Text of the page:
Producers wear many hats throughout the year including job creator for the local grain elevator, feed supplier, implement dealer, insurance agent, and seed and fertilizer companies. This role of rural economic developer can increase greatly when producers commit to adding value to the commodities they grow by creating new business ventures on the farm.
For the past 15 years USDA Rural Development’s Value-Added Producer Grant (VAPG) program has provided funds to farm-related businesses to help them grow, diversify and create jobs in rural America by turning raw commodities into value-added products, expanding marketing opportunities and developing new uses for existing products.
PROCESSING: Converting an old vacant building, once used by a lumberyard into a modern milk processing facility and retail store, was a large undertaking for Dan and Debbie’s Creamery.
“More than $570,000 in VAPG funds were awarded to six Iowa businesses in 2016,” says Jeff Jobe, USDA Rural Development’s business and cooperative programs director in Iowa. “Generating new products, creating and expanding marketing opportunities, and increasing producer income are the goals of this successful program.”
Capturing more value
Dan and Debbie’s Creamery Inc., a family-owned business in Ely, a small community near Cedar Rapids and Iowa City, is a recent VAPG receipient. Last year the business received a $151,544 working-capital grant to assist with product expansion and marketing efforts for its expanding line of cheese curds, ice cream and nonhomogenized whole milk. Two years ago the creamery also received a $5,870 planning grant to help develop a business and marketing plan.
Dan and Debbie Takes have been milking cows together for nearly 20 years and have always thought about ways to capture more value for the milk produced from their 150-head herd to give their children opportunities to stay in the business.
In 2013, the family purchased an old building that was used by a local lumberyard. The 8,100-square-foot structure had been vacant for six years, and it was a large undertaking to transform it into a retail store and modern milk processing facility.
Expanding marketing opportunities
“It has been our family’s dream to expand our 19-year-old dairy operation by opening a processing facility, and taking this big leap has allowed our entire family to be involved in various capacities of the business,” says Josie Rozum, sales and marketing manager, Dan and Debbie’s Creamery, and one of the five siblings with a role on the farm or business.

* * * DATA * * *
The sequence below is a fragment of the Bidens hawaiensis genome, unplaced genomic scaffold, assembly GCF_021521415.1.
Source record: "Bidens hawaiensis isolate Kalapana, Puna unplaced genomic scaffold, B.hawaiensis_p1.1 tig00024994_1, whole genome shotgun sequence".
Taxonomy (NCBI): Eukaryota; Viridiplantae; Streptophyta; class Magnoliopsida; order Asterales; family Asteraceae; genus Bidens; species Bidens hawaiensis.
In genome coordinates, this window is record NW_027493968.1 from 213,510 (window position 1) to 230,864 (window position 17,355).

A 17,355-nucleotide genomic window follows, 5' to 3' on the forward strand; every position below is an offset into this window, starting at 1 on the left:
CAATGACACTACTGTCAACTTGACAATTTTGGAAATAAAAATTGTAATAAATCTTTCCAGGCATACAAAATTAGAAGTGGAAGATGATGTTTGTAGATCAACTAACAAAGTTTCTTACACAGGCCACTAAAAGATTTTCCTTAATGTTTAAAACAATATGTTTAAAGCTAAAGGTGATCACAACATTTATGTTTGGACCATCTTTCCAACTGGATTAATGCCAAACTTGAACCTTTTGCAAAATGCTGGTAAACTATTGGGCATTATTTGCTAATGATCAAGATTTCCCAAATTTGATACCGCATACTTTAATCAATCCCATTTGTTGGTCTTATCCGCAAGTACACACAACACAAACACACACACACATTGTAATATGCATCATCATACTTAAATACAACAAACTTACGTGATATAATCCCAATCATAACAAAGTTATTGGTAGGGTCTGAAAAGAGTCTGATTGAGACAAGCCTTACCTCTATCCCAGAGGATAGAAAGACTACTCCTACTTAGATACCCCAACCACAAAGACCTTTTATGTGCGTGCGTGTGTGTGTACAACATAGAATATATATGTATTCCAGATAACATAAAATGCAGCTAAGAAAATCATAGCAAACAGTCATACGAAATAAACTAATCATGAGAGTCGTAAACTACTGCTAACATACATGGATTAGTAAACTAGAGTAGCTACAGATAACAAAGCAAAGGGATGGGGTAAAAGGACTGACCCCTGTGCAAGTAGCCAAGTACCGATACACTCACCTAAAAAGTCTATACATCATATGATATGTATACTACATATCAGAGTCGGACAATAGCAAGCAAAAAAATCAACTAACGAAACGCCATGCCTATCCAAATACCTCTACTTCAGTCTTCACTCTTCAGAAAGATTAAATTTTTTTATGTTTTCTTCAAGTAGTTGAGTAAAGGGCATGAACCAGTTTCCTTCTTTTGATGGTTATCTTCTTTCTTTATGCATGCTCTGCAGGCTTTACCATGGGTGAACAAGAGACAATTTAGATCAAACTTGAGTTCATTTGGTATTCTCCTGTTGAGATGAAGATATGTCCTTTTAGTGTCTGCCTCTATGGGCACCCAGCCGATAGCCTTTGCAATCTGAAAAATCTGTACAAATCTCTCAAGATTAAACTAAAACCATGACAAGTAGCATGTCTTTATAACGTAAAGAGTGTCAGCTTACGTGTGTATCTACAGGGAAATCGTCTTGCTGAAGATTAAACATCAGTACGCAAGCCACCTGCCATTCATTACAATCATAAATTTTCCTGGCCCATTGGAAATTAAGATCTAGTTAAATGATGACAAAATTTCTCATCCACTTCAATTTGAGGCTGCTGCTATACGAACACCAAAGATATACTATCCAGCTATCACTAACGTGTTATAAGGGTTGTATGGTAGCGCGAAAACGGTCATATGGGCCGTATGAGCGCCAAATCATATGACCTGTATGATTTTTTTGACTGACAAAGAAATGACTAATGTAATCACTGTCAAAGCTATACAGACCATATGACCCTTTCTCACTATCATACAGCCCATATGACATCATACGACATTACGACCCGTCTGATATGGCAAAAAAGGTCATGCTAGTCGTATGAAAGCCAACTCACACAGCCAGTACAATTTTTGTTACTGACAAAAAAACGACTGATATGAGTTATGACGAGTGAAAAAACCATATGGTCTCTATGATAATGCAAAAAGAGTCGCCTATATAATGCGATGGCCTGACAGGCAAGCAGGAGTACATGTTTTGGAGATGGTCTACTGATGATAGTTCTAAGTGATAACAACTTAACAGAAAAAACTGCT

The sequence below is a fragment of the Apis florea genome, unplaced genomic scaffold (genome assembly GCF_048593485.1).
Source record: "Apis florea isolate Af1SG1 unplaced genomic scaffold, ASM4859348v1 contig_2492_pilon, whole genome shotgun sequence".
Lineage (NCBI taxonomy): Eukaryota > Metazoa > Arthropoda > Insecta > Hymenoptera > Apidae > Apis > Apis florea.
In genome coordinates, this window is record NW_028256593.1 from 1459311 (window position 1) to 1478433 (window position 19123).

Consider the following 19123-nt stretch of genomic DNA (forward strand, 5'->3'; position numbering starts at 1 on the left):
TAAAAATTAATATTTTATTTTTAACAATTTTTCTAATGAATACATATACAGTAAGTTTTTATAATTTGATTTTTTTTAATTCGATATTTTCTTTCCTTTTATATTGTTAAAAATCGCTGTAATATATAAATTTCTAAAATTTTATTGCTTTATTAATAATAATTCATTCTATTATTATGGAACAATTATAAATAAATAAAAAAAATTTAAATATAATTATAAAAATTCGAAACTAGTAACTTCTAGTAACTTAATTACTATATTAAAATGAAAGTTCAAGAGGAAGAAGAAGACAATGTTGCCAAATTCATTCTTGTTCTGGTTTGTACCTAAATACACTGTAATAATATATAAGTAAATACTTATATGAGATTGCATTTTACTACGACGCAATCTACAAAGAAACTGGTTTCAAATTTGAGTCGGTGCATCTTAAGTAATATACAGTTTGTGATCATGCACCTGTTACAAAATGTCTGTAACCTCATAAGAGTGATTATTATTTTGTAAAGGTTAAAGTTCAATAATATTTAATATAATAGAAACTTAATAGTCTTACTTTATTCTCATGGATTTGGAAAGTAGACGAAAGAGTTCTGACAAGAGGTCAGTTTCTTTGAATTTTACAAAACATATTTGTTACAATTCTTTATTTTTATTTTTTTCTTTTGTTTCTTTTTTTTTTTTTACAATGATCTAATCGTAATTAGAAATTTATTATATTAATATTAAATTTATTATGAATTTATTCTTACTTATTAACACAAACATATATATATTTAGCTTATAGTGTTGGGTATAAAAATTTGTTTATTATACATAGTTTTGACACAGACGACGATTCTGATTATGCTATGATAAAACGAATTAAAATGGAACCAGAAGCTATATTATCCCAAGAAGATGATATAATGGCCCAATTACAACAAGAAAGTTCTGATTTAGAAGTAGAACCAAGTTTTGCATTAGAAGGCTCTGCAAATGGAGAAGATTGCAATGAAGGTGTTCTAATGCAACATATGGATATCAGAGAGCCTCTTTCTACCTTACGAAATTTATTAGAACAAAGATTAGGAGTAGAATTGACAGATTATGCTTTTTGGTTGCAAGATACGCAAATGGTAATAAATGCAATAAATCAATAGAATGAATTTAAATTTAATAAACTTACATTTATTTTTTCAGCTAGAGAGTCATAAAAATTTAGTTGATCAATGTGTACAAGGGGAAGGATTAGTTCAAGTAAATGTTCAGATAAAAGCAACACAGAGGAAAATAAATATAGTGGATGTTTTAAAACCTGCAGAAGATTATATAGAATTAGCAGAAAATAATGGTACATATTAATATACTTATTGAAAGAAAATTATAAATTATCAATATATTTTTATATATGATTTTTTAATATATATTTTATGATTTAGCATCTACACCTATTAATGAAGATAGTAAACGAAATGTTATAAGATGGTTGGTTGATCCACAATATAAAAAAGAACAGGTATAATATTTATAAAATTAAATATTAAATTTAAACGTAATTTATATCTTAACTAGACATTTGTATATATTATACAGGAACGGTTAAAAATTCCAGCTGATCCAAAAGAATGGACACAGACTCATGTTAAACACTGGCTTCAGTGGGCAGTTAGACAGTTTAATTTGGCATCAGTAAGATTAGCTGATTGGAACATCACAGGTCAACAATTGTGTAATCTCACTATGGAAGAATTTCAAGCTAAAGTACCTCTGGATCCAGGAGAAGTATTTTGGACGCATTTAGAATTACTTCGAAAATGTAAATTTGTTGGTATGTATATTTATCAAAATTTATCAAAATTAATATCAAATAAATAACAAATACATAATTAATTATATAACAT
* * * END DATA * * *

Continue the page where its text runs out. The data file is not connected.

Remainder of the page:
FARM FRESH: Cheese curds and other dairy products from Dan and Debbie’s Creamery can be found in Hy-Vee grocery stores in Cedar Rapids, Marion, Iowa City and Coralville, as well as local coffee shops and restaurants.
Family members and employees have been working nonstop since opening the processing facility and retail location in July. “We are having a lot of success expanding our wholesale base through grocery stores, local coffee shops and restaurants,” Rozum says. “It’s humbling to see consumers buy our products and appreciate them and where they come from.”
Dan and Debbie’s Creamery products can now be found in Hy-Vee grocery stores in Cedar Rapids, Marion, Iowa City and Coralville.
“We have always put a great amount of care into our farm and animals,” says Rozum. “That same care is now put into our finished products. The quality and care that’s carried from farm to table is what value-added products are all about. The USDA grant has allowed us to dedicate our time to make our products the best they can be, all while telling our story.”
Value-added producer grantsVAPG grants can be used for a range of purposes to develop new agricultural products or additional markets for existing ones. They can support local and regional food systems, further the development of the growing bioeconomy, and finance the distribution of local and regional products.
VAPG funds were also awarded to five other Iowa businesses in 2016:
• Batey Ltd. of Mount Pleasant received a $49,900 grant to help process wood chips into food-grade pellets.
• Great River Maple LLC of Garnavillo received a $49,520 grant to help package and market new products, including organic maple syrup, bourbon maple syrup, maple cream and maple sugar.
• Siouxland Energy Cooperative of Sioux Center received a $250,000 grant to install technology to produce cellulosic ethanol from corn grown by its producer-members.
• Kirk and Jolene Pisel of Gilmore City received a $49,575 grant to help create a new product, brand and markets for Pisel Farm ground beef.
• North Iowa Fresh LLC of Belmond received a $20,765 grant to develop a feasiblity study to assess various ways of connecting local producers with consumers.
Apply early for grant
The 2014 Farm Bill increased funding for VAPG planning and working-capital funds. Examples of eligible planning activities include feasibility studies and business plans for processing and marketing the proposed value-added product. Examples of working capital expenses include processing, marketing and advertising costs.
The maximum grant awarded is $75,000 for business planning activities and $250,000 for working capital, and a 50% matching fund is required. “We strongly encourage producers to contact their local USDA Rural Development office early so we can help answer questions and review their information prior to submitting a final application,” says Jobe. “This is a nationally competitive grant program, so it is important to have a complete and accurate application.”
The application deadline for the 2017 VAPG program will be announced later this spring. More than 130 grants have been awarded in Iowa since 2001. For more information about USDA Rural Development’s VAPG program, call 515-284-4663 or visit the agency’s website.
Leach is public information coordinator with USDA Rural Development in Iowa.